Educators are often blamed for the achievement gap between low-income and higher income students. We propose to replace the divisive “blame game” with a holistic framework for collaborative action between schools, families, and communities. This 5H Holistic Framework (5HHF) is composed of the 5H protective factors (Health, Hands, Heart, Head, Home). These protective factors holistically address the educational needs and capacities of all students—especially students in poverty—for physical/mental health (Health), safety/security (Hands), social-emotional care (Heart), cognitive development (Head), and family/community support (Home). The 5HHF is used to identify and organize best educational practices and to recommend the community school model to reduce the income-based achievement gap and promote student well-being. The 5HHF of best practices and community school model expands the collective capacity of schools, families, and communities to meet equitably the educational needs of students in poverty and to enhance their opportunities for a quality education. Furthermore, we show how the 5HHF and community school model are aligned with and supported by the Every Student Succeeds Act (ESSA).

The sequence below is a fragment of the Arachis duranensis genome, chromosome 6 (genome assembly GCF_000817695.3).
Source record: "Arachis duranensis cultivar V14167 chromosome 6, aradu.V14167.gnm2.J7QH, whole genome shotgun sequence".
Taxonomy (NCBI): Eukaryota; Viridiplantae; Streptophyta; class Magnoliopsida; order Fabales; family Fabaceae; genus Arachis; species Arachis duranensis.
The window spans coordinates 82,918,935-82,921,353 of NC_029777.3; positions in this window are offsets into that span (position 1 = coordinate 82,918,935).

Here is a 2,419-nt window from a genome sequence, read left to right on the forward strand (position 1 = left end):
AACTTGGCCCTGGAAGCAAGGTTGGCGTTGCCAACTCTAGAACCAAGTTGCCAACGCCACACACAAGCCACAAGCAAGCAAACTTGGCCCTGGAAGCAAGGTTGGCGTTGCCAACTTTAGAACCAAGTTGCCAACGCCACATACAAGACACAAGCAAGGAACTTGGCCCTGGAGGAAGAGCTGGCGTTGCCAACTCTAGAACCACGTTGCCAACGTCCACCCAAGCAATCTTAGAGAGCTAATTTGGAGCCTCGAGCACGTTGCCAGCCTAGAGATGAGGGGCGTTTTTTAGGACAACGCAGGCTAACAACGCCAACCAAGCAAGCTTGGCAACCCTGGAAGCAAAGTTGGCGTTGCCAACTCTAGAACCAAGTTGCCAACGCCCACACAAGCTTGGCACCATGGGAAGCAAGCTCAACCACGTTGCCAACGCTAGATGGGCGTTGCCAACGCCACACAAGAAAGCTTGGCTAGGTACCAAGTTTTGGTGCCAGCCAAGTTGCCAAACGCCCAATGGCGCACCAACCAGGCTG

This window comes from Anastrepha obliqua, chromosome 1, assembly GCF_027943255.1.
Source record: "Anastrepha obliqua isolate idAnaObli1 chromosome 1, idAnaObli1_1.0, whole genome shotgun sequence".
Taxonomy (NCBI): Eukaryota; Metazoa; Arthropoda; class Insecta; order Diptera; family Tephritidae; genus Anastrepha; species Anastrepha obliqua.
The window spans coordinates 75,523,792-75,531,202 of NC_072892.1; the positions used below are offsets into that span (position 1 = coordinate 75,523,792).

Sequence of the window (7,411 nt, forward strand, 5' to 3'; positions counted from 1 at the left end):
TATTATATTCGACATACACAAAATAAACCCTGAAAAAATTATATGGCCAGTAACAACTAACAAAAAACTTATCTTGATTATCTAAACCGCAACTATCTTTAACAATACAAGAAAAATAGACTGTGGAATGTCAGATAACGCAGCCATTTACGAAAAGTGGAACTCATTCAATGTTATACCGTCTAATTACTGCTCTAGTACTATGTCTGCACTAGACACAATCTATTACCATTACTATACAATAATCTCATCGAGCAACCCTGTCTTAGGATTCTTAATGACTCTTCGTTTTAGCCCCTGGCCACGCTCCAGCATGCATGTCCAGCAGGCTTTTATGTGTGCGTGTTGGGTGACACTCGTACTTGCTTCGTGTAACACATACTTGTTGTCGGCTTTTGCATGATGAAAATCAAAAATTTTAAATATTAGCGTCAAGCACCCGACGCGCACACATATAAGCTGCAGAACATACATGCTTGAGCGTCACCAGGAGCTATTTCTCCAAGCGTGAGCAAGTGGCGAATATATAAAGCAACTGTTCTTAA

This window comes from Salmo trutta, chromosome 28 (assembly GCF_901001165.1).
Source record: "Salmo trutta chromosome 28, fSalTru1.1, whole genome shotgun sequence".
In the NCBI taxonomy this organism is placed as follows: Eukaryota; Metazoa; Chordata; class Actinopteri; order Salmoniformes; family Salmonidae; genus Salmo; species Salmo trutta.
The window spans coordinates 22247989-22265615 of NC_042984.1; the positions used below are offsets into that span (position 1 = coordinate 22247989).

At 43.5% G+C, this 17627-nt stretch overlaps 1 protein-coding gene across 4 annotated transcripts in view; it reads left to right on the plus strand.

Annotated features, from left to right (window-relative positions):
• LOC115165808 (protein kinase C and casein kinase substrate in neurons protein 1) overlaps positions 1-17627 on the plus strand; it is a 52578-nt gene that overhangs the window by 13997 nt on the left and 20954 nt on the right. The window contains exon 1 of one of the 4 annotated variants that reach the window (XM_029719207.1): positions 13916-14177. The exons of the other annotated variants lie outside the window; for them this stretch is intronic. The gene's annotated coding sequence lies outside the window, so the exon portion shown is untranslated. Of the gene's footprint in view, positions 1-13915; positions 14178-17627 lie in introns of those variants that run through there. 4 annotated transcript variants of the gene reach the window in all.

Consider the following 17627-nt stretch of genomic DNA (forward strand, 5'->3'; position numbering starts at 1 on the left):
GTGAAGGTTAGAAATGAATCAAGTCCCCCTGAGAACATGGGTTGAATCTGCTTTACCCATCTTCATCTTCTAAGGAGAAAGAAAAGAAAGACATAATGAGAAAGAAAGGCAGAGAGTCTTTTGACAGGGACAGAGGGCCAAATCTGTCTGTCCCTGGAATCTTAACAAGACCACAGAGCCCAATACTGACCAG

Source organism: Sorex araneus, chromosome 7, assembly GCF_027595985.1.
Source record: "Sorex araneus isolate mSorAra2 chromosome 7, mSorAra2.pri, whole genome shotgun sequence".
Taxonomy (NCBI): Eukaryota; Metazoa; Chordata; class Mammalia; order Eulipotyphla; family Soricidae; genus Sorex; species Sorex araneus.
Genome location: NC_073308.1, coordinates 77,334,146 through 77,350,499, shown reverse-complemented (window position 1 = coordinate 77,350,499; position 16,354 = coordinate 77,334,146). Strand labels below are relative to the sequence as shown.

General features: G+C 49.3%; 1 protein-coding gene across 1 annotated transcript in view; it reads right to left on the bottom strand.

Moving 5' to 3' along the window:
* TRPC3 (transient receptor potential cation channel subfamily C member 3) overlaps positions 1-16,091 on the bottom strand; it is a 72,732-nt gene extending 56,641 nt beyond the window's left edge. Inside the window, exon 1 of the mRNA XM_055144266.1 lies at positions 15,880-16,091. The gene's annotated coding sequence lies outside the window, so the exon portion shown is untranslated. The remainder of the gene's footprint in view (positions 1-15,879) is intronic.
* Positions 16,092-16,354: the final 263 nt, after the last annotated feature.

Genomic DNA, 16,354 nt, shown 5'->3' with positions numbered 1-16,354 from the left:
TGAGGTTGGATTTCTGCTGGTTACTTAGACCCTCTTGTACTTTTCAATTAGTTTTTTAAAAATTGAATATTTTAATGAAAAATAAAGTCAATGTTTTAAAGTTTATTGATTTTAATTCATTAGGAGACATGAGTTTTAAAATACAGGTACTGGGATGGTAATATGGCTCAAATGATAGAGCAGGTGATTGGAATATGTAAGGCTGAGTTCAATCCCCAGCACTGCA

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Rea, D. W., & Zinskie, C. D. (2017). Educating Students in Poverty: Building Equity and Capacity with a Holistic Framework and Community School Model. National Youth Advocacy and Resilience Journal, 2(2). https://doi.org/10.20429/nyarj.2017.020201